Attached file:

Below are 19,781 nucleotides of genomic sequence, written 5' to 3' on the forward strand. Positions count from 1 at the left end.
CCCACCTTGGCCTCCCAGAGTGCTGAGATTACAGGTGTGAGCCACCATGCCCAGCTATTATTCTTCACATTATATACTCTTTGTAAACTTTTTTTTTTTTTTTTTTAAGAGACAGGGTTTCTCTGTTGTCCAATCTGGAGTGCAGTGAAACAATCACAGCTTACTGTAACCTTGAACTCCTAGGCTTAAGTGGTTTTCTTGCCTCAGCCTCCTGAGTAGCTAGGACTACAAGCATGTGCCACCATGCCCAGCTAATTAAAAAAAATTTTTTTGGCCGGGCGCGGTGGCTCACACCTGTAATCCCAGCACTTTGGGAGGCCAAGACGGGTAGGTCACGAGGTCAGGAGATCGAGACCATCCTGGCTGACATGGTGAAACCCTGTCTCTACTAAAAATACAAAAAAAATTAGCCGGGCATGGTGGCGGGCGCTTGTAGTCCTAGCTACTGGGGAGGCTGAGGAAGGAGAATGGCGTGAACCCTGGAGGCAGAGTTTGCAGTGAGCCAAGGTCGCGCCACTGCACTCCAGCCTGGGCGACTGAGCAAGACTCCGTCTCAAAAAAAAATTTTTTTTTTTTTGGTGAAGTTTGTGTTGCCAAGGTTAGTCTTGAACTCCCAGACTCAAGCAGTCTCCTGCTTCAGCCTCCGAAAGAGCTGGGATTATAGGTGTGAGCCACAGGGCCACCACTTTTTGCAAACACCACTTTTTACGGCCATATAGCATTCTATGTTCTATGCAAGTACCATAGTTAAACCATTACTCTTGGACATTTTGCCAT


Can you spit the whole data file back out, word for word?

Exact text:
Below are 19,781 nucleotides of genomic sequence, written 5' to 3' on the forward strand. Positions count from 1 at the left end.
CCCACCTTGGCCTCCCAGAGTGCTGAGATTACAGGTGTGAGCCACCATGCCCAGCTATTATTCTTCACATTATATACTCTTTGTAAACTTTTTTTTTTTTTTTTTTAAGAGACAGGGTTTCTCTGTTGTCCAATCTGGAGTGCAGTGAAACAATCACAGCTTACTGTAACCTTGAACTCCTAGGCTTAAGTGGTTTTCTTGCCTCAGCCTCCTGAGTAGCTAGGACTACAAGCATGTGCCACCATGCCCAGCTAATTAAAAAAAATTTTTTTGGCCGGGCGCGGTGGCTCACACCTGTAATCCCAGCACTTTGGGAGGCCAAGACGGGTAGGTCACGAGGTCAGGAGATCGAGACCATCCTGGCTGACATGGTGAAACCCTGTCTCTACTAAAAATACAAAAAAAATTAGCCGGGCATGGTGGCGGGCGCTTGTAGTCCTAGCTACTGGGGAGGCTGAGGAAGGAGAATGGCGTGAACCCTGGAGGCAGAGTTTGCAGTGAGCCAAGGTCGCGCCACTGCACTCCAGCCTGGGCGACTGAGCAAGACTCCGTCTCAAAAAAAAATTTTTTTTTTTTTGGTGAAGTTTGTGTTGCCAAGGTTAGTCTTGAACTCCCAGACTCAAGCAGTCTCCTGCTTCAGCCTCCGAAAGAGCTGGGATTATAGGTGTGAGCCACAGGGCCACCACTTTTTGCAAACACCACTTTTTACGGCCATATAGCATTCTATGTTCTATGCAAGTACCATAGTTAAACCATTACTCTTGGACATTTTGCCAT